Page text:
To answer your question the contact pads look very good to me. When I take it apart again I will take pictures and post them. I am hesitant to take it apart again, since the last time I did it, the 2 plastic pins that hold the loose/separate contact for one of the digital batteries both broke off. So I glued those pins into the PCB, and cut the plastic flush on the reverse side of the PCB, and installed the loose/separate digital contact onto them, verifying contacts were made, and the beep was heard later when all 3 reset buttons were pressed .
Regarding the LCD, as I mentioned in the previous post I split the "Plastic View Window" exposing the the 2 layer of it. In the position they were originally in, the display was polarizing dark. When I flipped the reverse polarizing layer the "Plastic View Window" became clear, as it is in my latest post photo on my arm. However, once you split a LCD I'm really not sure if it will function again, and it's hard for me to believe somebody would have split them before me to make it dark, so I think the LCD just went bad over the years (please correct me if my assumption is wrong). This is why I am leaning towards waiting to open it up again until I can find another LCD (cheap, since the watch cost me very little to start with), or just living with it as an analog watch as-is. I live in Arizona now (low visibility lakes), long way away from California where I used to dive in my youth, so it is fine for now for just swimming. Thanks for your time here Louis!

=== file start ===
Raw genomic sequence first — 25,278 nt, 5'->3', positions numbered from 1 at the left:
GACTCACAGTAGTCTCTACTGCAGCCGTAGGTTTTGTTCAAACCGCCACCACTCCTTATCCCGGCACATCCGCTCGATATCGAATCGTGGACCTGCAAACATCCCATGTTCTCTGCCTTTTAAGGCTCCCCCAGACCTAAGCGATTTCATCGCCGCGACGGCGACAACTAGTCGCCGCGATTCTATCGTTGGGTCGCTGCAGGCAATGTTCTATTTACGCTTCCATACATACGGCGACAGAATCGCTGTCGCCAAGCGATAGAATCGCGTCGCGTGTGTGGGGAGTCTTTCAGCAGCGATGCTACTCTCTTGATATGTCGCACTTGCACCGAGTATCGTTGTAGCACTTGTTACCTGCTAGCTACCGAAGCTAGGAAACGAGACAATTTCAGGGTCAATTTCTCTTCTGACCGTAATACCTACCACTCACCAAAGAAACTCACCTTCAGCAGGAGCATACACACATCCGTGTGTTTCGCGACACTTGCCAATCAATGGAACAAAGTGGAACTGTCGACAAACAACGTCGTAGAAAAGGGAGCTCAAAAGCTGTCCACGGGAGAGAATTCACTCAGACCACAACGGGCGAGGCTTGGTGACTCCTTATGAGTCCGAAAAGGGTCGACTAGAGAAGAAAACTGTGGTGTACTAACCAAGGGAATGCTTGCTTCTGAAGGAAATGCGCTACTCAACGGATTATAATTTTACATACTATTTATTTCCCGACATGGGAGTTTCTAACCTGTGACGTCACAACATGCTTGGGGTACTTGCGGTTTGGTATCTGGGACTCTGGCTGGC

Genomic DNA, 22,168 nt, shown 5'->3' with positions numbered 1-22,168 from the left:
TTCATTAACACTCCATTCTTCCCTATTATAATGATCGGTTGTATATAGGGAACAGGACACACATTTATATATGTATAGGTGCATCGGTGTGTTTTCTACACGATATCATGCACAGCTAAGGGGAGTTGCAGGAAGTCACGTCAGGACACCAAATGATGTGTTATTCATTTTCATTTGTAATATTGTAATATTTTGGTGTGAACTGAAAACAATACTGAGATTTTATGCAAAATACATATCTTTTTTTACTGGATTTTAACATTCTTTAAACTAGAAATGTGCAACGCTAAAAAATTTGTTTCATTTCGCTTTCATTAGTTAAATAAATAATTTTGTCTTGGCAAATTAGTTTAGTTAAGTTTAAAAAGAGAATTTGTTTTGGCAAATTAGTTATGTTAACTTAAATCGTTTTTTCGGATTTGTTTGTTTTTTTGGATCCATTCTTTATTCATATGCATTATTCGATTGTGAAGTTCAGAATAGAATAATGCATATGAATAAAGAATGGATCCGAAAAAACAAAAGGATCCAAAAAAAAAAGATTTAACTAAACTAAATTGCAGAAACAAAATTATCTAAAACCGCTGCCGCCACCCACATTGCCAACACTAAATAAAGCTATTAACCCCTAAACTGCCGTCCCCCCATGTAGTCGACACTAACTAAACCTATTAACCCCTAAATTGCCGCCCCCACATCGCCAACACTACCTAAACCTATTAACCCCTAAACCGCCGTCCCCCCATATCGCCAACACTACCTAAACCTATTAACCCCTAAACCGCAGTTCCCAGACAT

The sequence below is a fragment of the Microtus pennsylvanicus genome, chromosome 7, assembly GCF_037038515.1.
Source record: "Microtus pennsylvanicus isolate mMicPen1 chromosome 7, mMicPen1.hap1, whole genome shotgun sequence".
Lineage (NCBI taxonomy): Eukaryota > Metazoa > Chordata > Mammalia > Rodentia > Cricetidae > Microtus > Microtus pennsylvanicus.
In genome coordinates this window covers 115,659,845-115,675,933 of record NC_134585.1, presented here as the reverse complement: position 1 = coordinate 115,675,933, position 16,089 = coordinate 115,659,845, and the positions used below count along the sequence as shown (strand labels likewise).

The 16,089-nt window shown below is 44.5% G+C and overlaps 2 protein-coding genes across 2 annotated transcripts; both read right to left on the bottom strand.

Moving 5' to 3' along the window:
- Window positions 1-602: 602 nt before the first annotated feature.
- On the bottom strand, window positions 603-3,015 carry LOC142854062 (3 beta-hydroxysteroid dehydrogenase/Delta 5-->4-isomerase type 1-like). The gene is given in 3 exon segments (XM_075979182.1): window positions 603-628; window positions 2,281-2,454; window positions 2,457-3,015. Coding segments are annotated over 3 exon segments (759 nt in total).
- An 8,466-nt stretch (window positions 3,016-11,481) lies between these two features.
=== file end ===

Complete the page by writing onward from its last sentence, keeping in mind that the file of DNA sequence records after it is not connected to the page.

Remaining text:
Jim
 

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Louis,
Thanks for responding. I have read many of your posts on this watch before I opened it up, and I appreciate your knowledge of it.